This is a beautiful adult male Mediterranean Mantis (Iris oratoria). At first, I wasn’t quite sure what he was, since I didn’t realize that this species got to this size … but while I was capturing, I managed to annoy him enough that he gave me a beautiful threat display, which pretty much cinched my species identification.
(This lovely photo is not mine — It was taken by Isidro Martínez, who graciously CC licensed it for the Encylopedia of Life collection — but I figured that you all needed a photo of just how cool this display really is.)
Since Mediterranean mantises are invasive, I didn’t feel a particular need to let him go back into the wild — so he’s currently in a Critter Keeper on my desk at home, voraciously devouring an offering of crickets. I’ve decided to name him Sheldon.
I also went herping today, and actually found stuff, in spite of the awful weather we’ve been having in Nebraska — I’ll post those photos for you all tomorrow.
Today, I bought some fresh lavender at the market, because fresh lavender is probably one of the best things in the universe, and also it was on sale, so that was pretty much inarguable. When I got home, I discovered that I had apparently purchased a small friend in addition to fresh flowers.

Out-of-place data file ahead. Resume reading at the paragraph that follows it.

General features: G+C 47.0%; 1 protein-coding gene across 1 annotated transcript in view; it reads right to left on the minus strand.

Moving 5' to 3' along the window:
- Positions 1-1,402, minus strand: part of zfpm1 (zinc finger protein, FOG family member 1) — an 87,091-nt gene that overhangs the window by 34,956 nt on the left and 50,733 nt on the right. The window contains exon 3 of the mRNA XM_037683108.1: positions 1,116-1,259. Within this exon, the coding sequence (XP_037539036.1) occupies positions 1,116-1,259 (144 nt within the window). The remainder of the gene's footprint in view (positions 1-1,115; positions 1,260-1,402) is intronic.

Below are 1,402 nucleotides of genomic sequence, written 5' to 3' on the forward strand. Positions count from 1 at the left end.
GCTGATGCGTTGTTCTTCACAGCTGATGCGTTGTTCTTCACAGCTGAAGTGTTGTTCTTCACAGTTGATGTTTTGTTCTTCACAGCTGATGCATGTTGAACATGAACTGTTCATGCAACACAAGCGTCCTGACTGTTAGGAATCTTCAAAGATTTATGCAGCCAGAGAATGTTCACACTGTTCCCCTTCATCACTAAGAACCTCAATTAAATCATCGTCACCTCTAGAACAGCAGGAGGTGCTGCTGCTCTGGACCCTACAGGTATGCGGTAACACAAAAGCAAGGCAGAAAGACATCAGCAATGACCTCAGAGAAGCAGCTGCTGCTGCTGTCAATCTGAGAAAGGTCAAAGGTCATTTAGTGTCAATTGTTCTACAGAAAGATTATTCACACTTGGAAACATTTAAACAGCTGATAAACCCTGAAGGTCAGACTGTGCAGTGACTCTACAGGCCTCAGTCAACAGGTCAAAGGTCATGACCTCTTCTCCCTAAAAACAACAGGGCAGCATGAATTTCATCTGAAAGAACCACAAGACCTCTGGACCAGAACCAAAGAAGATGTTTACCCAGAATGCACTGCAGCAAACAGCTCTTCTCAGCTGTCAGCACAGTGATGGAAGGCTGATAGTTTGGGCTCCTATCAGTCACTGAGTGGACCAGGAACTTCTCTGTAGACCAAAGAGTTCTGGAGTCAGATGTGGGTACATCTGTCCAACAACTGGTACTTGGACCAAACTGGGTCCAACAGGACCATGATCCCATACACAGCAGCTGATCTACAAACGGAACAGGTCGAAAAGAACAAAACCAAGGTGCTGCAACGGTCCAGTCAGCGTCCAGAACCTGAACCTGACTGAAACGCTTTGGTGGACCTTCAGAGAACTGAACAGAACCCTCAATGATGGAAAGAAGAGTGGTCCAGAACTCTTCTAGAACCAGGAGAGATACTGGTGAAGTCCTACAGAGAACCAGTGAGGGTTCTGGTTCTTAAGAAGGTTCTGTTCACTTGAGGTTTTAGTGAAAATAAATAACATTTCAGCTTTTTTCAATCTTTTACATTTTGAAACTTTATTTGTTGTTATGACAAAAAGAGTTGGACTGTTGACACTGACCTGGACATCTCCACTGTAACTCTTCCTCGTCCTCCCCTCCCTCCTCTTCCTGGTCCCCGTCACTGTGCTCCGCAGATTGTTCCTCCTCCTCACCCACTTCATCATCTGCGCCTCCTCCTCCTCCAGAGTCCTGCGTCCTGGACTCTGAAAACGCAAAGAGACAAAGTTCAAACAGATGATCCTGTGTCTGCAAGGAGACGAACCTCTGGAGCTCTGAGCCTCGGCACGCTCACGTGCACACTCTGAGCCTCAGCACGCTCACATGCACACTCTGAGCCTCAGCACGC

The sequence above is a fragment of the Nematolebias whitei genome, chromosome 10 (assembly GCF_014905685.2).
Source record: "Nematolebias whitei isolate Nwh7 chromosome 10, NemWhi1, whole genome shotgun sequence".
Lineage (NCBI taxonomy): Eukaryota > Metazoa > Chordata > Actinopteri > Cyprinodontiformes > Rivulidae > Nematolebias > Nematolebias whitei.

This is a crab spider (family Thomisidae). They’re ambush predators who hide around fruit and flowers, waiting to nab visiting insects.
I am not sure how much prey he’s going to manage to catch inside my apartment, so I’m letting him go outside, even though I was pretty excited to find him.
Konica Minolta Pro Automatic 35mm F2.8 Lens reverse-mounted with 20mm extension tube on a Canon T1i Rebel
ISO 100 at f/22, 1/100 sec
Diffuse flash in whitebox
Image editing in Adobe Photoshop CS5